what a great feeling to start the day with. With Sakshi Malik and P V Sindhu both winning medals for India in the Rio Olympics after a long painful wait and with Deepa Karmakar, Aditi, Phogat giving their best and making a mark on the world level, I feel like shouting at top of my voice to say more power to Indian women.
Once someone asked Swami Vivekananda, “what can men do for uplifiting women”. Swamiji smiled and responded back “men should just let the women be. She will anyways do her own uplifiting”.
So its with these feelings, I start penning my thoughts on 2nd edition of “SAP Women in Tech Summit” held on 18th September 2016 and some of the sessions which I really liked. (Please check last year’s edition thoughts and musings here. )
Just like last year, SAP won the “India’s Best Companies to work for” award this year as well. And with immense pride SAP hosted the 2nd edition of the event in collaboration with NASSCOM. The event was a full house with heavy attendence from SAP, our partners and customers, students and women from companies across Bangalore. The agenda for the day can be checked here.
Anka Wittenberg, Global Head of Diversity and Inclusion, SAP SE, kick-started the day with her keynote on how technology drives inclusion. Melissa Gates once said “Technology is the catalyst for change”.
And I definitely agree with Anka. Its indeed with technology we could achieve so many things, who would have thought instantaneous communication to someone sitting miles away in another time zone would have been possible, or you could operate all your finances with just one click, or track your shipping orders, or get to know where a future prospect is, or what does your customer need, or diagnose the right ailment and prescribe medicine accordingly, or a machine beating the best of chess genuises, or a machine doing your routine jobs. Its all possible thanks to technology. And its with technology we can achieve higher inclusion in any organization, be it gender specific intelligence, cross-generational intelligence, cultural/ethnicity/races or differently abled people.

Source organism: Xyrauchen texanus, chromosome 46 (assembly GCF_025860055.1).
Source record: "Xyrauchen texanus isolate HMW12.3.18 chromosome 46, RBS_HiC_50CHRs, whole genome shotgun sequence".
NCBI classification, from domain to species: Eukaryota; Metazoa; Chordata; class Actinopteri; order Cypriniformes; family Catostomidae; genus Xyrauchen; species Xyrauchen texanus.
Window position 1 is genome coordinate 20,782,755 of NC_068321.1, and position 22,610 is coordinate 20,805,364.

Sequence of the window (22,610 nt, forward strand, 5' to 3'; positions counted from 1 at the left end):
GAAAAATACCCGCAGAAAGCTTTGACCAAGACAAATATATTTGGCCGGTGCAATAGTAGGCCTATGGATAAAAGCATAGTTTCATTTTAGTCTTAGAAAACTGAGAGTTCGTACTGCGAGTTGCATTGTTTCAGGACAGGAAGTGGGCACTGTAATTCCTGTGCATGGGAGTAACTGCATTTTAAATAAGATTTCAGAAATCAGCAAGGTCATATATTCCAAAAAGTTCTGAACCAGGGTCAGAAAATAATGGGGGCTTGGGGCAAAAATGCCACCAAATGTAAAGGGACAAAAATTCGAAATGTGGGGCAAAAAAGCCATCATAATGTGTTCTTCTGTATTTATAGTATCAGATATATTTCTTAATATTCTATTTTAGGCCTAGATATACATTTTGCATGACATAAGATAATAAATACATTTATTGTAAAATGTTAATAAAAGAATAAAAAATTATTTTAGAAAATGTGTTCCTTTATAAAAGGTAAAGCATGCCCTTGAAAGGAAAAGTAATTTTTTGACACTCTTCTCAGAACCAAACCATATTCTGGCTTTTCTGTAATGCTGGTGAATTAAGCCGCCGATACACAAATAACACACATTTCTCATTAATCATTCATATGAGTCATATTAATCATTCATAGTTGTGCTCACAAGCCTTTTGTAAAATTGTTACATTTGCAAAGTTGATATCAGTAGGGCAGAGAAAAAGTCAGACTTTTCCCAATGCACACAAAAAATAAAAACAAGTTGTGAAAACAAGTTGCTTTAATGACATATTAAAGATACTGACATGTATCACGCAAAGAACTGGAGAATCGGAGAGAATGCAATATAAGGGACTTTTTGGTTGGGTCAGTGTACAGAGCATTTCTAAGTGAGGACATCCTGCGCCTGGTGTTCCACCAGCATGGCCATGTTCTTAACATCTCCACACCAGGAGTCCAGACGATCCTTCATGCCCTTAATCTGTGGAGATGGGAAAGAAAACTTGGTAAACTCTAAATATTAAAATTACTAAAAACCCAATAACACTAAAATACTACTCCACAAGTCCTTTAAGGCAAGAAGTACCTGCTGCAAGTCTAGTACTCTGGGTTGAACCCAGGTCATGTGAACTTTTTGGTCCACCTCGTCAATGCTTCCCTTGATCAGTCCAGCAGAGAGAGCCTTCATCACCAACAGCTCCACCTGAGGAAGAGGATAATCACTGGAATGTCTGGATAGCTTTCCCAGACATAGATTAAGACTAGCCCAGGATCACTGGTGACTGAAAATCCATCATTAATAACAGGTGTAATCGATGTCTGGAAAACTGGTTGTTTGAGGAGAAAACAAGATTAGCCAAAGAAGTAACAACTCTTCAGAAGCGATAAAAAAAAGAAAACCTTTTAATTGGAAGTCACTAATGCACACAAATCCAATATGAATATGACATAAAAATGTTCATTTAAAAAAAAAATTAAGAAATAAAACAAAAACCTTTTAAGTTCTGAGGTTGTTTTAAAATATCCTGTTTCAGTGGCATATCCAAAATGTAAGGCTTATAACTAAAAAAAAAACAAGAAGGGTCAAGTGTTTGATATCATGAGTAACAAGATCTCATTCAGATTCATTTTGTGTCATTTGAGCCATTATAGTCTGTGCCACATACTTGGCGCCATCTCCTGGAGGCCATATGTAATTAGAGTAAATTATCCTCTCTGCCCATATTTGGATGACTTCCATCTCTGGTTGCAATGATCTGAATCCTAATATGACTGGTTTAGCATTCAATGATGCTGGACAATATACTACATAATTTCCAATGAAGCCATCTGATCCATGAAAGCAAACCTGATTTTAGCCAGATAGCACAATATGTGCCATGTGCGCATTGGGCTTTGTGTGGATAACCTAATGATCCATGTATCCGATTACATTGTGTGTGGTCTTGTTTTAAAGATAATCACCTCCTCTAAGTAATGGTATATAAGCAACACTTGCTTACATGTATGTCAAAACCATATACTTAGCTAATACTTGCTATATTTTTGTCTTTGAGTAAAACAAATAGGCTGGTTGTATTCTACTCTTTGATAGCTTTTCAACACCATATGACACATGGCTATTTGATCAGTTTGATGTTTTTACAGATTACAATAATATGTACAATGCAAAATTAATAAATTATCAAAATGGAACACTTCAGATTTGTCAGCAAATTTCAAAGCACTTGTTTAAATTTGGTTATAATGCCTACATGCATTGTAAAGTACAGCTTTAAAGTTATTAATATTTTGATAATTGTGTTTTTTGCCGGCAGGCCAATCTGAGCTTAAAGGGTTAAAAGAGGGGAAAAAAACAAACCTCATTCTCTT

Technology helps in providing better insights, helping detect unconscious biases. I can share an incident which happened recently when I was on a flight back from Singapore to India and I am not particularly proud of the same. So far in all my international travels, I have heard always a male captain announcing the outside tempetrature, altitude at which we are flying, time to destination etc. So it was a very welcome pleasure to hear a female captain at this time. During the course of the flight, we had some turbulence and my first thought was whether the female captain will handle it. I immediately corrected my thought process as the lady in question has been trained, has got air experience behind her years of service, is being assisted by all technological equipments, and is equally capable as any other male. Anka shared a similar incident. This is nothing but unconscious bias. And the same unconscious bias comes into picture in our work life as well.
I recently read an article from MIT on how their is hidden sexism in the language and how vector space could be used to detect and correct the same. It’s very interesting, do check out the same from the link. SAP is working towards creating solutions that can help prevent the bias before it occurs. Do check out the blogs from my colleagues Brenda Reid (click here) and Daniela Lange (click here) on how machine learning could be used to prevent such biases.
The next keynote was from Pankajam Sridevi, Managing Director, ANZ. And what a keynote it was, I was so impressed with the way she delivered her speech, the conviction behind and the expertise. She shared one very interesting incident where she attended an award function where she was also one of the recepients. And each of the woman who got the award somehow dedicated the award to her family, her husband, her kids, her parents and so on. One even went to the extent of dedicating the award to her son-in-law. 🙂 She was the only one who dedicated the award to herself. Yes, to yourself ladies, we have worked hard for it and we have earned it.
She shared her insights on robotics process automation. Whether it really means that robots will replace humans in long run, whether we will all lose jobs, or robots will rule humans in the long run. How the same can be achieved, supervised and unsupervised algorithms.In the end its all upto the upskilling and ensuring robots can dance to humans tunes. But the routine jobs can definitely be done by robots and could lead to some cost saving as well.
There were other good sessions from SAP Speakers Sadaf and Bhanu on Top technology trends, Cyber security as well.
All in all, a great day of learning and networking. In our routine day to day jobs, its important to take care of our own learning, important to meet and learn from other experts in the field, important to upskill ourselves else we can be very sure that robots will replace humans one day.
Looking forward to the next edition of SAP Women in Tech Summit. And last but not the least, more power to us ladies. May our tribe increase and may we become more successful than ever. Aameen
Your comments and feedback welcome as always.